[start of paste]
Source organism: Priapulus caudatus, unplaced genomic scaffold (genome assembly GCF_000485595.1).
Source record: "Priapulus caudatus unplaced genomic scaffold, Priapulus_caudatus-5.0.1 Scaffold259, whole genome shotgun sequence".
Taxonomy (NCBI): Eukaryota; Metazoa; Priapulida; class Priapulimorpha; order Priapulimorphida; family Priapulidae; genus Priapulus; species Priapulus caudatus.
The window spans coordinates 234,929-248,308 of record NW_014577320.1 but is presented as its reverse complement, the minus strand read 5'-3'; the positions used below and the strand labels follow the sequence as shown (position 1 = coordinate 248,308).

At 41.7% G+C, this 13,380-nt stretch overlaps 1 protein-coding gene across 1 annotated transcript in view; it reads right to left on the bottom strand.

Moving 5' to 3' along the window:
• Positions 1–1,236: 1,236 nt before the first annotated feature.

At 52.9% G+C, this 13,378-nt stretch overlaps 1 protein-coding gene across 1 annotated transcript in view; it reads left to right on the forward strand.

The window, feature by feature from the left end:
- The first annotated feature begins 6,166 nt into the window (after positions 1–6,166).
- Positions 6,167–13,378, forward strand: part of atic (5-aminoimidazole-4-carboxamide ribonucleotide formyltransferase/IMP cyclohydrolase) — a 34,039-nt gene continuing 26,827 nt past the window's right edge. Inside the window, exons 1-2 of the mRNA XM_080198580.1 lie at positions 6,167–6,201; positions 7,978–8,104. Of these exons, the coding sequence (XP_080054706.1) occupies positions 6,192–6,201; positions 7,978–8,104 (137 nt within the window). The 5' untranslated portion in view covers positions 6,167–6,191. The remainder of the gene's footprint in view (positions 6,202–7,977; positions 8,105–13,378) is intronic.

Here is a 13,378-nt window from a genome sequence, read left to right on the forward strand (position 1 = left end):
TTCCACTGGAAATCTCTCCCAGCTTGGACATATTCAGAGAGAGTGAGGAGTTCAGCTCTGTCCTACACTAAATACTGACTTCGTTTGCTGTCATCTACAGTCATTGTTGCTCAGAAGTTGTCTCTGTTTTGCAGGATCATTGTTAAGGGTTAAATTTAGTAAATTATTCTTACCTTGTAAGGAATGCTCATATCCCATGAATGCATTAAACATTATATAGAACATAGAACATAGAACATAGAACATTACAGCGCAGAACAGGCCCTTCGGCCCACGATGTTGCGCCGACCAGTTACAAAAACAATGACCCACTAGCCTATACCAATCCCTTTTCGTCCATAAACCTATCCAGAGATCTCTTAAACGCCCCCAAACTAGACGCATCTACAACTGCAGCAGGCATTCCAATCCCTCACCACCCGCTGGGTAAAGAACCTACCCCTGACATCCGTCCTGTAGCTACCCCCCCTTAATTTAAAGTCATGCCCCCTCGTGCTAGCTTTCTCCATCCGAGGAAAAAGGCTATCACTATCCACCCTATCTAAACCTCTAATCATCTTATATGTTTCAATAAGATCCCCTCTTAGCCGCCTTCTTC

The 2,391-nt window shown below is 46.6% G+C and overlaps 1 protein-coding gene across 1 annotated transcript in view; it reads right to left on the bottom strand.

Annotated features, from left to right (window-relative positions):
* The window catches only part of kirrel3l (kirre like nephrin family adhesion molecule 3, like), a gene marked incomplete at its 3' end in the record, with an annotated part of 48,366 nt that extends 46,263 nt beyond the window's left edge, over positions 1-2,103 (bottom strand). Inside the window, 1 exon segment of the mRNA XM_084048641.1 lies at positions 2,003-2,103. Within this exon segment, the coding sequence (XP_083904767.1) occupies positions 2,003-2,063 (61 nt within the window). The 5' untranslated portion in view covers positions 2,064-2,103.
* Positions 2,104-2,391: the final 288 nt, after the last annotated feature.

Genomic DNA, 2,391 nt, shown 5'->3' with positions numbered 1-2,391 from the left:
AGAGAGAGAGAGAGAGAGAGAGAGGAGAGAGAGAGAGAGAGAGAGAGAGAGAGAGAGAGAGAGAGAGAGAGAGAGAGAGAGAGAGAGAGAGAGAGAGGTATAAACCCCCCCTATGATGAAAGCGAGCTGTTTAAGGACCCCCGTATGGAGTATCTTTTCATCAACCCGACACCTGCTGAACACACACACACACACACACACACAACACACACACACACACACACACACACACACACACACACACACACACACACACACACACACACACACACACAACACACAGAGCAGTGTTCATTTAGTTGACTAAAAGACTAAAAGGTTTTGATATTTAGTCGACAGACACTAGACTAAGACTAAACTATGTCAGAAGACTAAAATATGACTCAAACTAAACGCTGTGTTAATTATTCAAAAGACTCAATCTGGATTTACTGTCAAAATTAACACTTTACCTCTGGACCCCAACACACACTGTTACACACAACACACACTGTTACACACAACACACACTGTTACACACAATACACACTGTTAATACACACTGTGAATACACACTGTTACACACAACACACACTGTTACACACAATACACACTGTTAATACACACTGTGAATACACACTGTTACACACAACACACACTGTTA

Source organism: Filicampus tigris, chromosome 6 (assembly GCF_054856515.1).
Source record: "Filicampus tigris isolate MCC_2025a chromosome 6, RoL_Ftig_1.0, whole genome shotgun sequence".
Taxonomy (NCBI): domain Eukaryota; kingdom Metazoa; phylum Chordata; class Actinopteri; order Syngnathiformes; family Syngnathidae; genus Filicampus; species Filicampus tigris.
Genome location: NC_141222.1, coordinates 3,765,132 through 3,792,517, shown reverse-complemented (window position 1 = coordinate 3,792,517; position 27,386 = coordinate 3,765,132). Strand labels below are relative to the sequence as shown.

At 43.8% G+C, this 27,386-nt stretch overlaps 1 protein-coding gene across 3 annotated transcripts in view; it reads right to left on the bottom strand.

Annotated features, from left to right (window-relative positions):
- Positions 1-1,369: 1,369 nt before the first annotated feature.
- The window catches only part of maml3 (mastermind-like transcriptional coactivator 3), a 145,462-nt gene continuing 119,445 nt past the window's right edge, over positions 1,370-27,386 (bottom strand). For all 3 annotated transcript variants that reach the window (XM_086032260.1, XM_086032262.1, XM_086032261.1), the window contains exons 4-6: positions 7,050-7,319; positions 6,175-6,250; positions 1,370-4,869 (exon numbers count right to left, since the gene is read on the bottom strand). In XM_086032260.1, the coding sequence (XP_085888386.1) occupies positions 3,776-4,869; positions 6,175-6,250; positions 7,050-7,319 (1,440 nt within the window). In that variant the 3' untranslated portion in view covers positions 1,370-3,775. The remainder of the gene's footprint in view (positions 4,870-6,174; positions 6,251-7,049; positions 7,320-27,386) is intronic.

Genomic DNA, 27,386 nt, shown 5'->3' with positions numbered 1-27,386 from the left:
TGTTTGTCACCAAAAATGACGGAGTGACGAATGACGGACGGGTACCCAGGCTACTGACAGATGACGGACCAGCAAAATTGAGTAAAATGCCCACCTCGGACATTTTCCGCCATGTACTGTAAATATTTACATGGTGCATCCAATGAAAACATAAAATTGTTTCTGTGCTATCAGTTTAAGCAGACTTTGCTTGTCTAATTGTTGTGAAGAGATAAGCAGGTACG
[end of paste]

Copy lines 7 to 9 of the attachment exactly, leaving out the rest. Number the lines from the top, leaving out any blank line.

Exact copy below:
• Positions 1–1,236: 1,236 nt before the first annotated feature.

At 52.9% G+C, this 13,378-nt stretch overlaps 1 protein-coding gene across 1 annotated transcript in view; it reads left to right on the forward strand.

The window, feature by feature from the left end: